Last week, the American Psychological Association unveiled the findings of an independent investigation into the organization’s role in colluding with Defense Department officials to shield the agency’s torture program. Now the fallout from that report is starting to be felt.
The American Psychological Association took swift action in the days following the release of a scathing independent review that found high-ranking APA staff colluded with Department of Defense (DOD) and Central Intelligence Agency officials to ensure that harsh detainee interrogation techniques were allowable under the APA’s ethics policy.
On Friday, APA’s board of directors announced an initial series of policy and procedural steps that it would take in response to attorney David Hoffman’s 542-page report [PDF], which detailed the relationship between individuals at APA and Bush administration officials. And on Tuesday, APA announced three high-level staff changes: CEO Dr. Norman Anderson will move his retirement up one year from the end of 2016 to the end of this year, while Deputy CEO Dr. Michael Honaker and Executive Director for Public and Member Communications Rhea K. Farberman will resign effective August 15 and July 31, respectively.
“The Hoffman report contains deeply disturbing findings that reveal previously unknown and troubling instances of collusion,” Dr. Susan McDaniel, a member of the independent review’s Special Committee, said in a statement.
Hoffman, with the law firm Sidley Austin, was retained by the APA board of directors in November. According to his report, those involved in the collusion intended to “curry favor” with DOD, which may have enabled the agency to use abusive interrogation techniques, many of which were detailed in the “torture report” released by the Senate in December.
Our members, our profession, and our organization expected, and deserved, better.
“Our internal checks and balances failed to detect the collusion, or properly acknowledge a significant conflict of interest, nor did they provide meaningful field guidance for psychologists,” Dr. Nadine Kaslow, chair of the independent review’s Special Committee, said in the statement. “The organization’s intent was not to enable abusive interrogation techniques or contribute to violations of human rights, but that may have been the result. … Our members, our profession, and our organization expected, and deserved, better.”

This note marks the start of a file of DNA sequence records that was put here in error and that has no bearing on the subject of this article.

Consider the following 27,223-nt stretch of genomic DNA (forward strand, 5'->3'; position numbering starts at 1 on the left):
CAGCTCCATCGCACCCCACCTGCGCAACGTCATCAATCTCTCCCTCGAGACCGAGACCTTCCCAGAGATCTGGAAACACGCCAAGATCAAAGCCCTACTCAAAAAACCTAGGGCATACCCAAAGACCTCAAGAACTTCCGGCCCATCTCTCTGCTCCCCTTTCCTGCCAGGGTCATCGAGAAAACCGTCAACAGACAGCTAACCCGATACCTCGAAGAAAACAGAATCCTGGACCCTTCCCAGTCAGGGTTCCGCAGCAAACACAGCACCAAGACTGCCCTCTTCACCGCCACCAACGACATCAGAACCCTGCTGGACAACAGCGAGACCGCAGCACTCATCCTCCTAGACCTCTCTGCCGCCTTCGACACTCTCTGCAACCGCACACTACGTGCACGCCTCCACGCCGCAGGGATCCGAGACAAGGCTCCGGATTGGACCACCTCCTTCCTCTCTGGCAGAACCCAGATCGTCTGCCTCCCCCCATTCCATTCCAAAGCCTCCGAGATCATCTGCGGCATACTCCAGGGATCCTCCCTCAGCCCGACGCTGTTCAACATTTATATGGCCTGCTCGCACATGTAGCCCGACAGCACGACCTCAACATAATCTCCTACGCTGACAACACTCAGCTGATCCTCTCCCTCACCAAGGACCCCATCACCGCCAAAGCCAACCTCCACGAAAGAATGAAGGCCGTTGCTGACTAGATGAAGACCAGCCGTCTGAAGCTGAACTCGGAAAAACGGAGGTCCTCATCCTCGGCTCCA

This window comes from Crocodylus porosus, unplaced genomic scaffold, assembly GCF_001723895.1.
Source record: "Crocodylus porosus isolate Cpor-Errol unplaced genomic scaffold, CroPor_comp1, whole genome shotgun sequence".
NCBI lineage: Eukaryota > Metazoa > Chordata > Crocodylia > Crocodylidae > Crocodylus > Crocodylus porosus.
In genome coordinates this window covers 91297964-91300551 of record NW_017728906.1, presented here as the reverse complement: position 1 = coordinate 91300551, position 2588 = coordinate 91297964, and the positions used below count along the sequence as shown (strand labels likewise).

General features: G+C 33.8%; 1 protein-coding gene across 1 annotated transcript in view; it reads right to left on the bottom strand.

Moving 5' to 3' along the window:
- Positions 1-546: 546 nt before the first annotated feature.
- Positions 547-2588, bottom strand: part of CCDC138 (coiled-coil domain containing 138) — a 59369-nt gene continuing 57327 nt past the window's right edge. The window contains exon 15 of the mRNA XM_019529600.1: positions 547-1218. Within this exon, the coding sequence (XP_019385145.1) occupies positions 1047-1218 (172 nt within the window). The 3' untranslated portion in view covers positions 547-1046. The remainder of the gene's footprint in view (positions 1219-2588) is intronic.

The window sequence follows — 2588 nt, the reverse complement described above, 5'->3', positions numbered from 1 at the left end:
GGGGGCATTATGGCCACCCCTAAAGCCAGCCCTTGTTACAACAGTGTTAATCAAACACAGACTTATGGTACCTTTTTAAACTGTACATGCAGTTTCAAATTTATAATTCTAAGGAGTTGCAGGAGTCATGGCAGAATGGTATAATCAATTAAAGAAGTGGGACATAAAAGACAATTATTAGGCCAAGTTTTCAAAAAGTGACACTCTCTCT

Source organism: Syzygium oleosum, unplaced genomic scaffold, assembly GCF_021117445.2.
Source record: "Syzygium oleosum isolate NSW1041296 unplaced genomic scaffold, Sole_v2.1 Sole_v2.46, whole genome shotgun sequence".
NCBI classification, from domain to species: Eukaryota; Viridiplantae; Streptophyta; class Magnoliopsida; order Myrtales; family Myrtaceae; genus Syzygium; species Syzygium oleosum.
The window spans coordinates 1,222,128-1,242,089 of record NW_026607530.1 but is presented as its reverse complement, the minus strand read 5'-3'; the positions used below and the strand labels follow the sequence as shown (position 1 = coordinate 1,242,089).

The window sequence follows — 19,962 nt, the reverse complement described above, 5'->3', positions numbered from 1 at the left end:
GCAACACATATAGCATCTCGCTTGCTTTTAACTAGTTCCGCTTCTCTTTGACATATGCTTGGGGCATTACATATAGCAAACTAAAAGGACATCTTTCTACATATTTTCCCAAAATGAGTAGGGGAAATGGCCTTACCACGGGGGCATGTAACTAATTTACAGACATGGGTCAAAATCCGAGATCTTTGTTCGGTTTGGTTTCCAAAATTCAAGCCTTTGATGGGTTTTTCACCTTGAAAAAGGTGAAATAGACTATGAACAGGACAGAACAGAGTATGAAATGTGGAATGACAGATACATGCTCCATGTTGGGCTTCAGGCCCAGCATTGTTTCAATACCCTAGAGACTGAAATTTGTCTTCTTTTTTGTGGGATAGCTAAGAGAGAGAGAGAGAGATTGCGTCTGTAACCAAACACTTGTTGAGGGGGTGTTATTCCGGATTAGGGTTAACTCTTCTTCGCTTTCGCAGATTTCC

Policy and procedural changes approved by APA’s board included
- a recommendation that a policy be adopted prohibiting psychologists from participating in interrogation of persons held in custody by military and intelligence authorities
- the creation of a commission to evaluate and recommend changes to APA’s ethics processes
- an increase in APA’s engagement around human rights activities
- an evaluation of existing conflict-of-interest policies and steps to ensure that the policies are understood and followed.
The Hoffman report and the ensuing fallout come just two months after APA settled a class-action lawsuit brought against the organization by a group of members who claimed APA used deceptive tactics to force them to pay a large annual fee to the group’s lobbying arm.
“This bleak chapter in our history occurred over a period of years and will not be resolved in a matter of months,” Kaslow said of the Hoffman report findings. “But there should be no mistaking our commitment to learn from these terrible mistakes and do everything we can to strengthen our organization for the future and demonstrate our commitment to ethics and human rights.”
Editor’s note: This story has been updated with additional comment from the American Psychological Association.